July 22, 2004: The John F. Kennedy, an aircraft carrier, and a dhow, a small traditional Arab sailing boat, collided in the Persian Gulf. The dhow sank immediately, and all those aboard are believed to have died. It is still unclear how many people were on it, but dhows — which are used mainly for transportation and fishing — can generally carry up to 15 people.
The Kennedy, which was engaged in night air operations at the time, had made a hard turn to avoid the tiny vessel. The carrier was unscathed from the impact on its starboard hull; its crew and aircraft were all accounted for, but two jet fighters on the deck were damaged when the ship turned. The Navy relieved Stephen G. Squires, the commanding officer of the Kennedy, after the episode.
“There is every reason to believe the collision was an accident, but there are force protection implications because warships make every effort to stay away from unknown small boats, which could pose a terrorist threat,” a Navy spokesman said at the time.
The Kennedy was involved in an earlier deadly accident, in Nov. 22, 1975, when an American guided-missile cruiser, the Belknap, collided with the carrier in the Mediterranean Sea off the coast of Sicily, destroying the cruiser. A fire ensued just yards from the ship’s nuclear weapons magazine, where nuclear-tipped Terrier surface-to-air missiles were kept. Crews were able to eventually extinguish the blaze, though it did burn for around 20 hours. Seven sailors perished on the Belknap and one on the Kennedy. Dozens were injured.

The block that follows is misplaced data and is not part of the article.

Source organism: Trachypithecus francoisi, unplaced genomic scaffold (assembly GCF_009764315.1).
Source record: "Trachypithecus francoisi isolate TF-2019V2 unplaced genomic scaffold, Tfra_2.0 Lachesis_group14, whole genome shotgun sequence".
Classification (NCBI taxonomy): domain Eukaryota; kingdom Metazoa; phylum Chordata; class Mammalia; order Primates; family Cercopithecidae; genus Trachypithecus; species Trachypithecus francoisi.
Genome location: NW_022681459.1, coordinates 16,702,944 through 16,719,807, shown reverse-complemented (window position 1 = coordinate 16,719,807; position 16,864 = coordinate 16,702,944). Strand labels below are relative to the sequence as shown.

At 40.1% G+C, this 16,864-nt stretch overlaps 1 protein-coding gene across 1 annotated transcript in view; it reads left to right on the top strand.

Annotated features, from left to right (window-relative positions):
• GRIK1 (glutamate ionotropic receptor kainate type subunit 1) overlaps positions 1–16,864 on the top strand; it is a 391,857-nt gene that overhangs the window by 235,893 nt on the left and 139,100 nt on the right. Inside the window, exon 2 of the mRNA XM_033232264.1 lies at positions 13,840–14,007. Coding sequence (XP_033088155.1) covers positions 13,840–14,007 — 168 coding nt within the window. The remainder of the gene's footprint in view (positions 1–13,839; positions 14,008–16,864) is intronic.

The next year, on Sept. 14, the Bordelon, an American destroyer that was one of the ships that had come to the rescue in the Belknap collision, collided with the Kennedy while refueling alongside the cruiser. Parts of the Bordelon were damaged, including its port bow and main mast, which fell, injuring some onboard. The Bordelon was decommissioned as a result.
Feb. 9, 2001: The Greeneville, a Los Angeles-class fast attack submarine, collided with a Japanese fishing boat, the Ehime Maru, off the coast of Oahu, Hawaii. The submarine — which was performing a rapid surfacing maneuver when the crash occurred — had civilian guests on board, which became a central concern to investigators. Mechanical problems and human error were also considered factors in the crash.
Nine passengers on the Ehime Maru were killed, including four high school students.
The Navy opened a full-scale investigation in which the submarine’s captain, Commander Scott Waddle, faced the Naval Board of Inquiry. He ultimately was not court-martialed, but his career in the Navy ended as a result of the collision.
The Navy compensated the Ehime Prefecture government, the survivors and the families of the victims. And President George W. Bush apologized for the crash on national television.
July 13, 2000: The Denver, an amphibious transport dock, and the Yukon, a replenishment oiler, collided during a refueling exercise west of Hawaii. Both ships sustained significant damage. An investigation found that “human error caused this collision,” with the Denver at fault. No injuries were reported.
June 14, 1989: The Houston, an attack submarine, which appeared in the 1990 film “The Hunt for Red October,” snagged a tow cable of the commercial tugboat Barcona during filming off the coast of Southern California. The Barcona sank, and one crewman on the tugboat drowned.
I did a several posts on the naval collisions before and alluded to the fact; the area of the World Ocean is about 361.9 million square kilometers (139.7 million square miles), which covers about 70.9% of Earth’s surface, and its volume is approximately 1.335 billion cubic kilometers (320.3 million cubic miles); BUTT; with all of that open water, ships still collide with one another????? GOOOOO figure!!
Not much has changed since graduation day!!